ISLAMABAD: Industrialists have painted a gloomy picture for Finance Minister Senator Ishaq Dar of the declining textile exports of Pakistan compared to regional competitors like Bangladesh, to...
ISLAMABAD: Industrialists have painted a gloomy picture for Finance Minister Senator Ishaq Dar of the declining textile exports of Pakistan compared to regional competitors like Bangladesh, to demand restoration of the zero-rated regime for the sector.
Textile exports have declined 4 percent to $7.44 billion in five months of the current fiscal, from $7.76 billion during the same period last year. During this time, Bangladesh’s exports went up 16 percent year-on-year to $18.33 billion as compared to $15.86 billion, by exporting readymade garments.
All Pakistan Textile Mills Association (APTMA) patron-in-chief Dr Gohar Ejaz in an SOS letter written to the finance minister on Wednesday pitched his arguments saying that “currently, Pakistan's industry is struggling with costing and production issues, which include the realised 'value of exports’.”
The letter said the withdrawal of zero-rating (SRO 1125) and implementation of 17 percent general sales tax (GST) on export-oriented sectors resulted in low working capital, which coupled with the high interest rate had raised the cost of doing business.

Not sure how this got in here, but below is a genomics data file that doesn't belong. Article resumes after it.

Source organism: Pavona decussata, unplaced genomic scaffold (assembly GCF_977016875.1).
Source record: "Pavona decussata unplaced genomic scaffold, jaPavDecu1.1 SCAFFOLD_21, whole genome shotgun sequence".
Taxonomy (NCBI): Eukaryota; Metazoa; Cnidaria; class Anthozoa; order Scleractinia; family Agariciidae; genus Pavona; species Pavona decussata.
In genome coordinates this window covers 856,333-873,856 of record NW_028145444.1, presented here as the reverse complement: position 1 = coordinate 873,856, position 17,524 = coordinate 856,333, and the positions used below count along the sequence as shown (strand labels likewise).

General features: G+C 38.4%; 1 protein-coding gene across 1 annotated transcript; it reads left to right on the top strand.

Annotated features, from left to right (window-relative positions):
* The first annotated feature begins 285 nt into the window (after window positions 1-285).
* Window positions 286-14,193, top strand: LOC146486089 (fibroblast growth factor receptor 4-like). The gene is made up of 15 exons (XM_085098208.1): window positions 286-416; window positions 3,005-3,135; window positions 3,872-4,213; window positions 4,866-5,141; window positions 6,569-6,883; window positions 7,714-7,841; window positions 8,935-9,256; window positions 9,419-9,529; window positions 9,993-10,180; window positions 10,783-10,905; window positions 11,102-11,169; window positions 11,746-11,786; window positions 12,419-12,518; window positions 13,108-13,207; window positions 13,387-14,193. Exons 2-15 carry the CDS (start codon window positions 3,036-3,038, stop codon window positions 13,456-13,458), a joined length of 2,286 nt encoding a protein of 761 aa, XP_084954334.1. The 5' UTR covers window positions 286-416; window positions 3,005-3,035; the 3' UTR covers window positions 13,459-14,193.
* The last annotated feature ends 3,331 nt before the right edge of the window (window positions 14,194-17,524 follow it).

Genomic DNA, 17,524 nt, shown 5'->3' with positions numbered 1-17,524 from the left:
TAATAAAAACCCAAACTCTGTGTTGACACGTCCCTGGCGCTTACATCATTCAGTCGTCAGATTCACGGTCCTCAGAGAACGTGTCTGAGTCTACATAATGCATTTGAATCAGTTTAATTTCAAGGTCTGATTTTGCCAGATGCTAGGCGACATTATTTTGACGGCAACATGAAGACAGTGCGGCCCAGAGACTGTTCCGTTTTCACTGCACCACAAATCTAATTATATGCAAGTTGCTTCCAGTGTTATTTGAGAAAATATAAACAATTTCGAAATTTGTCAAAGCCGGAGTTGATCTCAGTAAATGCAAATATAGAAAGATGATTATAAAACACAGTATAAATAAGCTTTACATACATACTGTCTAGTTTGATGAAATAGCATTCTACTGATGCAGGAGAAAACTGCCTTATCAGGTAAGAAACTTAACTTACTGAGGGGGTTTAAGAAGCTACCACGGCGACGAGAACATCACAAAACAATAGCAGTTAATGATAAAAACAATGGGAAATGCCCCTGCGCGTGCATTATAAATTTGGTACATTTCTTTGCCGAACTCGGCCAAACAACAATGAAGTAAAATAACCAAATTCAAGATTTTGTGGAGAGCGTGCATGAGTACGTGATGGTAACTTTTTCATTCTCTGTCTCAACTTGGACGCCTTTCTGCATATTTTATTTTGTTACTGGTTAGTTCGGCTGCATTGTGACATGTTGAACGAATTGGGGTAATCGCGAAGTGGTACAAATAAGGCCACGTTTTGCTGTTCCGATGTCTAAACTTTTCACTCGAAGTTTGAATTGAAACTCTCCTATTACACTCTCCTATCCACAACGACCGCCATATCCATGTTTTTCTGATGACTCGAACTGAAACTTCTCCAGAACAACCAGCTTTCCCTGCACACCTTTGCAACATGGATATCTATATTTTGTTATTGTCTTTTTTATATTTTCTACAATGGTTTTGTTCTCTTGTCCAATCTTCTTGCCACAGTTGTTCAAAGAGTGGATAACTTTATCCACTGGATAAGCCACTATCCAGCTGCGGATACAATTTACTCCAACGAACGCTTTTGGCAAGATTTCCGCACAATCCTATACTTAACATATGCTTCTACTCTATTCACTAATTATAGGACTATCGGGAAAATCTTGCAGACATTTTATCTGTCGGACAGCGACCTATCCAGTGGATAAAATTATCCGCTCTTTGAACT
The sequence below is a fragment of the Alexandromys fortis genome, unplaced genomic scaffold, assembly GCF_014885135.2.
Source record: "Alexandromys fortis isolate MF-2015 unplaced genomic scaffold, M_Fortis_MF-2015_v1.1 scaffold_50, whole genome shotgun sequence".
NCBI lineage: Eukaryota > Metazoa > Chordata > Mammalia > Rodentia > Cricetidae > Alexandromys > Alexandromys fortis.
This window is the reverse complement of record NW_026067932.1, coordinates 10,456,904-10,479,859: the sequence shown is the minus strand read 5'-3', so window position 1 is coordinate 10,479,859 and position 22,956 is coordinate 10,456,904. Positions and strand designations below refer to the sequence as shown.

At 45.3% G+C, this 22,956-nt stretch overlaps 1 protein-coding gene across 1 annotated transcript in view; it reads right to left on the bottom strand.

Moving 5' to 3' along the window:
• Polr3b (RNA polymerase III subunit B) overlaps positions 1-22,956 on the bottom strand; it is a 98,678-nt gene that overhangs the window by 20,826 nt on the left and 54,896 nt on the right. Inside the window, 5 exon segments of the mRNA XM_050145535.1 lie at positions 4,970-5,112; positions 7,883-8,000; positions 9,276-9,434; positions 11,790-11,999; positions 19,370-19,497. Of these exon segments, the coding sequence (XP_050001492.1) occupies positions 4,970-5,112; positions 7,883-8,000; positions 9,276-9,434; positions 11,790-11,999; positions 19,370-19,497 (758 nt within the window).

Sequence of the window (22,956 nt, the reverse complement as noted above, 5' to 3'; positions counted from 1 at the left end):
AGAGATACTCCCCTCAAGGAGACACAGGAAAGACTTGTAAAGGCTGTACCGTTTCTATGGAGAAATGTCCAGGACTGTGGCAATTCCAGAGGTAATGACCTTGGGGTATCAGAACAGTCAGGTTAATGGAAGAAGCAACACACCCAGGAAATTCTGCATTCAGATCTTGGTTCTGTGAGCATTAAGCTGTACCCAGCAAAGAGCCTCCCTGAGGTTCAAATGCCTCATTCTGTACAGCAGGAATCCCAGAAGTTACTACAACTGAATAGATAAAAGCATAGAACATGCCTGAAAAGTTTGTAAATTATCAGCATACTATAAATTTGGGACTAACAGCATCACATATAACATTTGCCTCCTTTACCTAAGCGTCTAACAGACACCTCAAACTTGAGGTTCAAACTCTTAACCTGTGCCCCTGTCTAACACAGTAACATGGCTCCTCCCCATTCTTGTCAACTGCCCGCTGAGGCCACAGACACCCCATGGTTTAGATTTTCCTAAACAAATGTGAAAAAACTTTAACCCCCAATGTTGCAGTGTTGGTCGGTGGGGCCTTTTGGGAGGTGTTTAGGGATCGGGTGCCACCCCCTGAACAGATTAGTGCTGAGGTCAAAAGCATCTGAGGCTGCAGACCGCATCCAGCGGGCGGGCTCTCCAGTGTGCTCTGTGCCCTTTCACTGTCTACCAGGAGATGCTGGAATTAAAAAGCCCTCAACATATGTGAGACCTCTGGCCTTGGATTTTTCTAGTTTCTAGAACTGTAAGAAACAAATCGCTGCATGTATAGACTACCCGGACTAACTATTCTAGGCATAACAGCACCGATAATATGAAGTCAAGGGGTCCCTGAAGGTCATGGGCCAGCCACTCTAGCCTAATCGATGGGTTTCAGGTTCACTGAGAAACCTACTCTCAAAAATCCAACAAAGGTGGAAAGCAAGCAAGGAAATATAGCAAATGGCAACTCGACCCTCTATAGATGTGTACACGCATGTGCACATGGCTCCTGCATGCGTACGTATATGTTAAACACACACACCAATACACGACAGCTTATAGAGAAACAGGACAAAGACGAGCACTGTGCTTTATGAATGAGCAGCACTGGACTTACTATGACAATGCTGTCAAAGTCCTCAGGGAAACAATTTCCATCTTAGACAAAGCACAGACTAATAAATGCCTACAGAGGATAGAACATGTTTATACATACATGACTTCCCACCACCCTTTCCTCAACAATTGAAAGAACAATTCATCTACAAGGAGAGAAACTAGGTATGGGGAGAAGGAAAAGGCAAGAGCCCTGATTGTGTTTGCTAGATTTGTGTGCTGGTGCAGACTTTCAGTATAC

It claimed that in recent years, increase in textile exports was wrongly attributed to a commodity price increase, and five-year data showed volumetric growth was the key driver with a double-digit increase in value-added items.
Ejaz asked the government to grant priority to the sector in gas allocation instead of providing it first to the domestic sector, as provision of gas to industries was more economically feasible in the long run. He also asked the government to do away with gas price distortion between export industries of Punjab and Sindh.
The government was urged to implement the weighted average cost of gas mechanism as the export sector in Punjab was being provided gas at $9/MMBtu even under the RCET, while households’ basic tariff was $1 and about $2 on average per MMBtu. Similarly, gas prices for fertiliser start from $1/MMBtu, signalling a non-transparent and inefficient subsidy to the agriculture sector.
Pointing to the dollar crisis, the APTMA chief said cotton and raw material cargoes were being held at the port and textile units were incurring detention and demurrage charges as the government was not providing the needed foreign exchange for clearance. More importantly, he said that the “detention and demurrage charges of Rs1.5 billion are not being refunded”.
APTMA’s chief also asked for the immediate approval of long-term financing facility (LTFF) and temporary economic refinance facility (TERF), at least for projects for which banks have already signed financing agreements with their customers.
“So much so, the regionally competitive energy tariff (RCET) facility to export units in the industrial states (LIEDA, FIEDMC, and SUNDAR) is not being approved which is why the textile industry in the said industrial states are facing an abnormal increase in their financial burdens.”
In FY22, the total amount retained by the Federal Board of Revenue (FBR) as sales tax on domestic sales was only Rs50 billion out of the Rs249 billion collected. Approximately, Rs250 billion of the industry remains with the FBR at all times as a result of this collection and refund mechanism.